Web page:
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Is there any good Raspberry Pi tutorials for making a temperature monitor that can be used to monitor the temperature of a rifle barrel? So far, I can only find tutorials for contact-less temperature sensor for Arduino, but not for Raspberry Pi.

  • What sensor do you plan to use? The rpi uses 3.3V logic so your sensor would need to be compatible with that or you would need to convert voltages. What do you plan to do with the temperature data? You might be better off using an arduino. – T. M. Apr 24 at 7:45
  • I was thinking of using the MLX90614, just because I can't find any that are specifically meant to be used with a Rapsberry Pi. I plan to compare muzzle velocities with respect to barrel temperature. It seems that using an Arduino would be easier, but I was hoping to avoid having to add extra bulk to my system. – Robin Alvarenga Apr 24 at 8:04
  • Sparkfun carries the 3V version of that sensor. If you got that you would be fine from a voltage standpoint. – T. M. Apr 24 at 8:08
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Not trying to talk you out of your choice to use a contact-less temperature sensor, but perhaps you should consider a sensor that was directly mounted to the gun barrel (e.g. a thermistor). Why?

  1. "The measured value [with the MLX90614] is the average temperature of all objects in the Field Of View of the sensor."
  2. Thermistors are more accurate; 0.1°C - 0.2°C. OTOH, "the MLX90614 offers a standard accuracy of 0.5°C around room temperatures." And of course this assumes the MLX90614 is "focused" on the region of interest on the gun barrel.
  3. Cost: $0.75 vs $19.95

In summary, you may get better (more accurate, more reliable, more repeatable) results with a thermistor. For mounting the thermistor to the gun barrel, you should also consider a dab of silicone grease to reduce the thermal resistance between the barrel and the sensor.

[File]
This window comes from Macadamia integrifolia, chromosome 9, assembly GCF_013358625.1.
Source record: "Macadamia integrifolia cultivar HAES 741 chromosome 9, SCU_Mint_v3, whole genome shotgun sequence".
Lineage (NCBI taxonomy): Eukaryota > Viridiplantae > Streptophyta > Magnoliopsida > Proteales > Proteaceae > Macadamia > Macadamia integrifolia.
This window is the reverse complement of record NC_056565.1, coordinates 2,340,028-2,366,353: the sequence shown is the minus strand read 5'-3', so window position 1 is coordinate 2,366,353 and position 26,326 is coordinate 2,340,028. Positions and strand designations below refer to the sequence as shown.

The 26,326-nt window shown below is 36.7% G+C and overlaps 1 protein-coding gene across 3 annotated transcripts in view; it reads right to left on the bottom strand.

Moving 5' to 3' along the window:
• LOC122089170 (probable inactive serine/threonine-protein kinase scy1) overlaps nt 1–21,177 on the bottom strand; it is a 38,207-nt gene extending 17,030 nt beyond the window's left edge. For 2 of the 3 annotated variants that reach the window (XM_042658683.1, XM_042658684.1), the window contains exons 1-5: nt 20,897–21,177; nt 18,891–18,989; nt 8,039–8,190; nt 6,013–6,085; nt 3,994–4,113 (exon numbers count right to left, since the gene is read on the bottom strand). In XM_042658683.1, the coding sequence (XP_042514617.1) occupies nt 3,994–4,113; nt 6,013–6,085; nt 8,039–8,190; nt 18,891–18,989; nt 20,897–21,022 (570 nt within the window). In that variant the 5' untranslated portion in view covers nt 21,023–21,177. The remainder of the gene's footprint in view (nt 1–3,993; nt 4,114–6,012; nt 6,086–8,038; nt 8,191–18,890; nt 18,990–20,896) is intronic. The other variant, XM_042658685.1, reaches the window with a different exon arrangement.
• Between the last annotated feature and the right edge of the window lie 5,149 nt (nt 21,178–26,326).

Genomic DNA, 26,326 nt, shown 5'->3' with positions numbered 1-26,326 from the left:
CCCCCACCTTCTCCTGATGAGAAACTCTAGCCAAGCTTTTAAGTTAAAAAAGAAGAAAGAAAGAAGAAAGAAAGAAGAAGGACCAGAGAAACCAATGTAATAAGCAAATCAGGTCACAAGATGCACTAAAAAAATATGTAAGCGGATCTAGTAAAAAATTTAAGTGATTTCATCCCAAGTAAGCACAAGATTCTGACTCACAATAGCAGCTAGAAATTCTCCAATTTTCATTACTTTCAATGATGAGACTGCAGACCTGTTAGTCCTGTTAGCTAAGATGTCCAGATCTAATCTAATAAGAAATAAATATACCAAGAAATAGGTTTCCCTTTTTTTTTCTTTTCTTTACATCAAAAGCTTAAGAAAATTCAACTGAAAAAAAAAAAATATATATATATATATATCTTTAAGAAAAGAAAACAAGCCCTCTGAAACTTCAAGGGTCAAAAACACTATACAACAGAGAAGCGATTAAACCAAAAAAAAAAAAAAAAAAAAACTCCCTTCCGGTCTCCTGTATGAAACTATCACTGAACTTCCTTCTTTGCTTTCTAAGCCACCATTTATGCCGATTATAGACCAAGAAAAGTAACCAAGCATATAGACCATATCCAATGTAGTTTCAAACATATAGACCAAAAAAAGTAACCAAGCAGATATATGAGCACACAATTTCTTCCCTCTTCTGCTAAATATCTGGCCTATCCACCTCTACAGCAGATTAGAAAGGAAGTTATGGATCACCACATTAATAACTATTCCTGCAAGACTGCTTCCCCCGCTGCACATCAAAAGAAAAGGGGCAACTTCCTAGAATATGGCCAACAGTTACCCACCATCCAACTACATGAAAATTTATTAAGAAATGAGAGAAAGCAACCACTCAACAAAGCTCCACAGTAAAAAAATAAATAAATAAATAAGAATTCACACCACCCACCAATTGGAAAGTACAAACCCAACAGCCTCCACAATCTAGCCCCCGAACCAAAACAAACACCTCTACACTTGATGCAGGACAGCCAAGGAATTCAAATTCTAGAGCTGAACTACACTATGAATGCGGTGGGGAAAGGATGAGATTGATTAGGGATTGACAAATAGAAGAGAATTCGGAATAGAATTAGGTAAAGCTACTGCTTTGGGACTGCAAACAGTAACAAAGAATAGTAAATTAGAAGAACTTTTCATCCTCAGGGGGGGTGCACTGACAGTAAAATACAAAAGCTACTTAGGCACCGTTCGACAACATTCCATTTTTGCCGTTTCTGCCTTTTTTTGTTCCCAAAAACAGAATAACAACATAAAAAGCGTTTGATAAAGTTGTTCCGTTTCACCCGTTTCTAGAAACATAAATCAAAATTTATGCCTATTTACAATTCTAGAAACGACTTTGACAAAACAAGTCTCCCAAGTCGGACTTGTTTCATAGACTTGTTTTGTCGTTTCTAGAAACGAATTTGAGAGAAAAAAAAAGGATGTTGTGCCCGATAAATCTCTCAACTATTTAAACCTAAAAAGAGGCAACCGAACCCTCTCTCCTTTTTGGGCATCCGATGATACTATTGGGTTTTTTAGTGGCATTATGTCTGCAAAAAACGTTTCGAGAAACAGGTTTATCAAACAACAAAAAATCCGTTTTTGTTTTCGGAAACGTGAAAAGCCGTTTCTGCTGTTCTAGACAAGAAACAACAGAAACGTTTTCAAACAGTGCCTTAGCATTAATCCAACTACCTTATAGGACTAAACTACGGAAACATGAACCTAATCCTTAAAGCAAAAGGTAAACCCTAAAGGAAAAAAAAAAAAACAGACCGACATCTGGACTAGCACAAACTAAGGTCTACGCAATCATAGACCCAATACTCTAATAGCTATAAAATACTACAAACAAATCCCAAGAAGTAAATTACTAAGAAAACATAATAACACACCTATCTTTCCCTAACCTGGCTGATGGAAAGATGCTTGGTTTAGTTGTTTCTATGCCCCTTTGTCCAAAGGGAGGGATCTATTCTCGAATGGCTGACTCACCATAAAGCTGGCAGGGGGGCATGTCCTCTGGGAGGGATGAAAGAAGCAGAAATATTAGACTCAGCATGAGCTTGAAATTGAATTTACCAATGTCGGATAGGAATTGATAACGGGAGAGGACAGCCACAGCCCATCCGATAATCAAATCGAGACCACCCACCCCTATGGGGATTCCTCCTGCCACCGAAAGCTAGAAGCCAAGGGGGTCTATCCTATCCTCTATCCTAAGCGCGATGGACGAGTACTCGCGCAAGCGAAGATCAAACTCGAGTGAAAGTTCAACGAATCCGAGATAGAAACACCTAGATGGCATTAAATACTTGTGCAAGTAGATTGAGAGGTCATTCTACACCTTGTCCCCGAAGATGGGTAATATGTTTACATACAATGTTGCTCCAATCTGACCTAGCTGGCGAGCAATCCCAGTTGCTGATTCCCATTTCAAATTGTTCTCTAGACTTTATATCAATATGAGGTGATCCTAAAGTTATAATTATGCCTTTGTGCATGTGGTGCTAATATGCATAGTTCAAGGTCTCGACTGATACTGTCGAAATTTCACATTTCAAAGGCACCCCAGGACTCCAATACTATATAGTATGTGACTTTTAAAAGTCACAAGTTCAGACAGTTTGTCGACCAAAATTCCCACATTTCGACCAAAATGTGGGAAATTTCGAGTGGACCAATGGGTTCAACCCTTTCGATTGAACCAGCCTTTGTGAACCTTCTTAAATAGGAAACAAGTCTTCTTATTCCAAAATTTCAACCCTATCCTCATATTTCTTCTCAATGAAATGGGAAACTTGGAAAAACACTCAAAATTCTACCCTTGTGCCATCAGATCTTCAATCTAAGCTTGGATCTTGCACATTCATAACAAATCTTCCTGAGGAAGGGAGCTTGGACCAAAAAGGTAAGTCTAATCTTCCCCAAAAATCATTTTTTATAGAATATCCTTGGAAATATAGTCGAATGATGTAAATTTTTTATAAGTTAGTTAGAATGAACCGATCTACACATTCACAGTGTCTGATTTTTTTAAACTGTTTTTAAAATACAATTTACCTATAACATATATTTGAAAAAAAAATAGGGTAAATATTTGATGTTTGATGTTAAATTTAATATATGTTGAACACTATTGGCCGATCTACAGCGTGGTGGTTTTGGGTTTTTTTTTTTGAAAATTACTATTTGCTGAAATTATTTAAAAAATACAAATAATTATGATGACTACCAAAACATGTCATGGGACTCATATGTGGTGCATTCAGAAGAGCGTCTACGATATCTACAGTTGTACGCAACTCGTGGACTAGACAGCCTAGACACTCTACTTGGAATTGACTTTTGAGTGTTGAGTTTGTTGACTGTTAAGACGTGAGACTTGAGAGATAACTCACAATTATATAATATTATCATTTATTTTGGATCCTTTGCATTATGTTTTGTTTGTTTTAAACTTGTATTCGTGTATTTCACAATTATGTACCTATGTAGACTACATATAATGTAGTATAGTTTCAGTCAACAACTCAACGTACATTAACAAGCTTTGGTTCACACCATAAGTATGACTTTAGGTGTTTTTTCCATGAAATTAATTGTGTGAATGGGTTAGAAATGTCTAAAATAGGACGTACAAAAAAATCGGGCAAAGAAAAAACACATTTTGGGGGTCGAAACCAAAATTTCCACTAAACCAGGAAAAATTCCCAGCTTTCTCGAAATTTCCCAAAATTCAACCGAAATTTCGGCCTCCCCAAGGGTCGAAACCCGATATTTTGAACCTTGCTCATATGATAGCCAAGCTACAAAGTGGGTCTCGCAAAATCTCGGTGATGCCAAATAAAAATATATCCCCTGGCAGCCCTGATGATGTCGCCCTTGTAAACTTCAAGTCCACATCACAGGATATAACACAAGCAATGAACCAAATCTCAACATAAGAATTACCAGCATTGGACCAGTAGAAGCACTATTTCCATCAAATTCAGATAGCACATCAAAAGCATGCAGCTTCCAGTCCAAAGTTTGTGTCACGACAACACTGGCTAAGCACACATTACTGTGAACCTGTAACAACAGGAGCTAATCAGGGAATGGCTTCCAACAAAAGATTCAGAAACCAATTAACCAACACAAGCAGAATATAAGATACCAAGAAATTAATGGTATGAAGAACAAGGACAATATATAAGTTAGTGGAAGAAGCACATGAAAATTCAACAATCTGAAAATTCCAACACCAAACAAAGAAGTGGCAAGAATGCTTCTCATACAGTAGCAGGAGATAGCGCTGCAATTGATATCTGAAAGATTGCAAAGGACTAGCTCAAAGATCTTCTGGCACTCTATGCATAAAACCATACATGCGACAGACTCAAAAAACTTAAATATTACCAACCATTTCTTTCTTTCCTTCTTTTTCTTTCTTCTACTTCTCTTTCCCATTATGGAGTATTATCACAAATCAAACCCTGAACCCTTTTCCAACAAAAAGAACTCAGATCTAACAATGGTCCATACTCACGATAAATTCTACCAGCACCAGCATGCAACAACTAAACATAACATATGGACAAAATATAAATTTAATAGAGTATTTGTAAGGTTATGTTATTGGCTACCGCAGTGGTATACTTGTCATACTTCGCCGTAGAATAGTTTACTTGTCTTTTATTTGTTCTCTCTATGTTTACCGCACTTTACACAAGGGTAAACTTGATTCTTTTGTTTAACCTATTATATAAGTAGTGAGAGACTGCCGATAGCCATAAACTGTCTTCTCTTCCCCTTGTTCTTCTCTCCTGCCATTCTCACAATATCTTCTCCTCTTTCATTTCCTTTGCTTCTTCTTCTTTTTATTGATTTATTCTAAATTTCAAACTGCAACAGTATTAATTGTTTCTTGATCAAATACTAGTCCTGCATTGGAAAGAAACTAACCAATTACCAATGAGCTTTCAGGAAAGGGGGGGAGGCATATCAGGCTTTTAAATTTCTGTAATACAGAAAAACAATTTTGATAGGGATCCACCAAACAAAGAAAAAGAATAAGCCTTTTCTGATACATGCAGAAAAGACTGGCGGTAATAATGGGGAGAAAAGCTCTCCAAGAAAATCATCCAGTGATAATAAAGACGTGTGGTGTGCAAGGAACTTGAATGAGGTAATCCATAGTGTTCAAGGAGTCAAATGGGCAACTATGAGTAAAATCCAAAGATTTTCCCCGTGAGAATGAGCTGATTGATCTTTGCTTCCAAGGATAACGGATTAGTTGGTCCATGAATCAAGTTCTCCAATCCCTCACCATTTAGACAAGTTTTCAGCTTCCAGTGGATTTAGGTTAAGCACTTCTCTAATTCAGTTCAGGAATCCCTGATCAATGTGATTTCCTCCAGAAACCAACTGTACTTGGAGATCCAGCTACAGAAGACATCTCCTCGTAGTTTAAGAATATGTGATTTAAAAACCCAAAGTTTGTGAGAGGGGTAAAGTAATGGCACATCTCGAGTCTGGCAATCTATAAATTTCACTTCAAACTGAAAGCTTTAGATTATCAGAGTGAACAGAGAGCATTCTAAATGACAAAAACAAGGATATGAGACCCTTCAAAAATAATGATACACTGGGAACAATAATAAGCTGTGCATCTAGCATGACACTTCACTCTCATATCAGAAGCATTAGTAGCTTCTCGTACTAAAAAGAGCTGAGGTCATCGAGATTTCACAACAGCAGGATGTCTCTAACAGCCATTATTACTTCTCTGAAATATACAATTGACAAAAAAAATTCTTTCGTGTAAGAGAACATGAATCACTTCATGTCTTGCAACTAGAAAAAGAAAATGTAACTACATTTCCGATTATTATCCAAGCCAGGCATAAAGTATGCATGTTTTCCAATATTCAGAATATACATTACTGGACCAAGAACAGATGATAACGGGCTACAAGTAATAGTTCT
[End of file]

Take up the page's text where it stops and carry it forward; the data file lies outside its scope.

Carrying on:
You asked about tutorials. There are many that cover using thermistors with Raspberry Pi, and you can also find some that use the contact-less MLX90614... this one includes some code

One final point: Without trying to be pedantic, you mentioned in your comment that "adding bulk" was a concern. You've not described your entire system, but the RPi has no analog input. Unlike the Arduino then, the sensor-to-RPi interface will be digital instead of analog, and (if you're using a thermistor) this will require added components. The RPi also will require a heftier power supply than an Arduino. All of that said, the MLX90614 does have an I2C serial interface which makes it a good choice if you're fixed on using the RPi.

  • Thanks Seamus! This is great info! Could you recommend a way to temporarily mount the thermistor to a rifle barrel? I thought about using an o-ring, but I'm concerned about the o-ring acting as a heat sink and expanding. – Robin Alvarenga Apr 24 at 20:13
  • @CarlosRobinAlvarenga: If it were me, I'd likely try a simple rubber band first. It seems to me that the most important aspect of this is to make an effort to optimize the heat transfer from the barrel to the sensor. Toward that objective, I'd try a wide rubber band, and a generous dollop of the silicone grease ref'd in my answer. And as usual with these things, you'll need some experiments to validate the setup (i.e. make sure you're reading different temperatures with reasonable accuracy). – Seamus Apr 25 at 11:14
  • I agree with starting simple, but a rubber band may be too simple. Depending on the type of gun, I'd be concerned that will melt to the barrel. – Brick Sep 23 at 17:34

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